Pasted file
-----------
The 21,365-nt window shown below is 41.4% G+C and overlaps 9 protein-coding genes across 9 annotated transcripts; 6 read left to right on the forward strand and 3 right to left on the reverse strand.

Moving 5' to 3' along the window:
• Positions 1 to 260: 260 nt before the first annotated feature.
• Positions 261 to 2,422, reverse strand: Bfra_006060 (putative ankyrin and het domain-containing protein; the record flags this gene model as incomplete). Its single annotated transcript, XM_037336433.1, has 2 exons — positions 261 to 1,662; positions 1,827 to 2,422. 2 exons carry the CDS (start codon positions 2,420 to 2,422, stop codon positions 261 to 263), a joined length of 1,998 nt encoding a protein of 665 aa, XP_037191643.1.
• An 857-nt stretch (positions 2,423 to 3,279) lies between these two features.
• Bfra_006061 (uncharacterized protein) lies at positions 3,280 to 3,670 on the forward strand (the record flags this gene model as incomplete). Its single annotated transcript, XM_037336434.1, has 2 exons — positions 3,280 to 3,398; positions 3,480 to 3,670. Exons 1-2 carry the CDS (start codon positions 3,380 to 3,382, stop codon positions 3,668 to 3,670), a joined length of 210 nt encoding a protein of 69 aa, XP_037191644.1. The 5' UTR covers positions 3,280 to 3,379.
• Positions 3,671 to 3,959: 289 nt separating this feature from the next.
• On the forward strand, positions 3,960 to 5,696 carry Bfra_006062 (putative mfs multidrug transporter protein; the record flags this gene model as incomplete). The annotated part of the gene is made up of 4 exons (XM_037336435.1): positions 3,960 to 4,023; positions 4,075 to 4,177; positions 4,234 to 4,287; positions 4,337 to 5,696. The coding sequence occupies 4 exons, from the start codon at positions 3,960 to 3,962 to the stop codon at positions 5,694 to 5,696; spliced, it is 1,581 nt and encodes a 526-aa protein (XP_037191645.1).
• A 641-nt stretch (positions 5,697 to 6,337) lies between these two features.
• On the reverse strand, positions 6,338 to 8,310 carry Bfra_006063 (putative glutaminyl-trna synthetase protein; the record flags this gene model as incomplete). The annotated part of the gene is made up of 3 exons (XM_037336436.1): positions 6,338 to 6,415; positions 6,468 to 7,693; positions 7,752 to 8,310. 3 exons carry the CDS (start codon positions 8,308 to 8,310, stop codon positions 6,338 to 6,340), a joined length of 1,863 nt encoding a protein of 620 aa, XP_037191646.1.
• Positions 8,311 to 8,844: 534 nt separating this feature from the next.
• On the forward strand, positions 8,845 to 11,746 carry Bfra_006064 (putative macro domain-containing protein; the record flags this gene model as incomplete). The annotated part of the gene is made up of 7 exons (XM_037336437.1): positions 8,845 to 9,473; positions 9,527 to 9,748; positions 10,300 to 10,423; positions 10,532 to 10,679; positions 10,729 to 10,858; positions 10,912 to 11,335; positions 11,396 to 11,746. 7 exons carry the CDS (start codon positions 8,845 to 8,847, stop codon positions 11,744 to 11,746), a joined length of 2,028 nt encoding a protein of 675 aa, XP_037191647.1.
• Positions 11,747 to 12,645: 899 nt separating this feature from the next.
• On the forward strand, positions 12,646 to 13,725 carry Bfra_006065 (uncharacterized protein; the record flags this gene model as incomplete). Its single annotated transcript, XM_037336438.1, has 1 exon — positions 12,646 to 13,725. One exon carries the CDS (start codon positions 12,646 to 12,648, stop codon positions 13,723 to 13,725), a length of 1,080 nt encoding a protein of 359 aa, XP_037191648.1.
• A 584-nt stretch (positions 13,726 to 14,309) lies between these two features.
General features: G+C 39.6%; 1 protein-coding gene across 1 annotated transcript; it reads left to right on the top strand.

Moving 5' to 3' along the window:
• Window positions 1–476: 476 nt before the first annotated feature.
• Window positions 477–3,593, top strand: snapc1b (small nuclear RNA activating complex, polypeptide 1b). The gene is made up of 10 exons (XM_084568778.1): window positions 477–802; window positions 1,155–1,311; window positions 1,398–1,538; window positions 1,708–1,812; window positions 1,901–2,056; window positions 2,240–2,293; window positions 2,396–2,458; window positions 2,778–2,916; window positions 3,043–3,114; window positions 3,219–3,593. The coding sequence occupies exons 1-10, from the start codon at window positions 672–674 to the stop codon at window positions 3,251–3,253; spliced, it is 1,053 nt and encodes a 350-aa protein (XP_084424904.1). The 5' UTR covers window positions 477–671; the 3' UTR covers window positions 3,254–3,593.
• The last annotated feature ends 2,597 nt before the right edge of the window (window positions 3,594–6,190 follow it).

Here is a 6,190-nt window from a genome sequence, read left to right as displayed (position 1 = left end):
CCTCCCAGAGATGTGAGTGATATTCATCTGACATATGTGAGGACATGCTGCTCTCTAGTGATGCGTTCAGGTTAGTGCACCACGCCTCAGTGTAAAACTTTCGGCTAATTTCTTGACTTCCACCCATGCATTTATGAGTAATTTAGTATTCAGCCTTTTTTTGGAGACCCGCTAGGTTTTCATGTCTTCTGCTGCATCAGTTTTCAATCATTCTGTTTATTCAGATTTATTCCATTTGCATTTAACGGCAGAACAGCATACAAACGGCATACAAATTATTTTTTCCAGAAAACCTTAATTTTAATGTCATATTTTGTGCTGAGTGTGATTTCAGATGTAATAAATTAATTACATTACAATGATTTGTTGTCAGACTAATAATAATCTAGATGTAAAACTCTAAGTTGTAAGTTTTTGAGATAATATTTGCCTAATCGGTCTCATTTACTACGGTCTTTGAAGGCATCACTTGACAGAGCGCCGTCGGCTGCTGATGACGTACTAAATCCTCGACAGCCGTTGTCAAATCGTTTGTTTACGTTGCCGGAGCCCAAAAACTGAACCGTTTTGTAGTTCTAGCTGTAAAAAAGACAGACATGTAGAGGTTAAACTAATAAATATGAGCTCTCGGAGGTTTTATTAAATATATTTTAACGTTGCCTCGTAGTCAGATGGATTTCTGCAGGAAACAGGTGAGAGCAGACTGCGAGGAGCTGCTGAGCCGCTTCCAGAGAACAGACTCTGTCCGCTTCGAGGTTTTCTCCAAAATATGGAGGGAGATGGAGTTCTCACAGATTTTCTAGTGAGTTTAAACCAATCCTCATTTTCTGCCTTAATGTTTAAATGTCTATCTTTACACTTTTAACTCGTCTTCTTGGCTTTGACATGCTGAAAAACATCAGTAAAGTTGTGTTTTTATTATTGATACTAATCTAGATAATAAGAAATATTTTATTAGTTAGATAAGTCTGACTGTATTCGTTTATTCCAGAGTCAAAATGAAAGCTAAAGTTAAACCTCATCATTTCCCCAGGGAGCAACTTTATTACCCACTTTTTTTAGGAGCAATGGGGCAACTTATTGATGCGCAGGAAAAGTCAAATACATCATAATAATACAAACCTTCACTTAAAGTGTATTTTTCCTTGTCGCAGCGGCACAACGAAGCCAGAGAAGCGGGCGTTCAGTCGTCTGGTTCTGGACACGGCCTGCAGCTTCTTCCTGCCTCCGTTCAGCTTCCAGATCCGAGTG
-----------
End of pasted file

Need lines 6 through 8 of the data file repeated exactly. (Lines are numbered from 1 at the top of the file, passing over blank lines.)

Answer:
• Bfra_006061 (uncharacterized protein) lies at positions 3,280 to 3,670 on the forward strand (the record flags this gene model as incomplete). Its single annotated transcript, XM_037336434.1, has 2 exons — positions 3,280 to 3,398; positions 3,480 to 3,670. Exons 1-2 carry the CDS (start codon positions 3,380 to 3,382, stop codon positions 3,668 to 3,670), a joined length of 210 nt encoding a protein of 69 aa, XP_037191644.1. The 5' UTR covers positions 3,280 to 3,379.
• Positions 3,671 to 3,959: 289 nt separating this feature from the next.
• On the forward strand, positions 3,960 to 5,696 carry Bfra_006062 (putative mfs multidrug transporter protein; the record flags this gene model as incomplete). The annotated part of the gene is made up of 4 exons (XM_037336435.1): positions 3,960 to 4,023; positions 4,075 to 4,177; positions 4,234 to 4,287; positions 4,337 to 5,696. The coding sequence occupies 4 exons, from the start codon at positions 3,960 to 3,962 to the stop codon at positions 5,694 to 5,696; spliced, it is 1,581 nt and encodes a 526-aa protein (XP_037191645.1).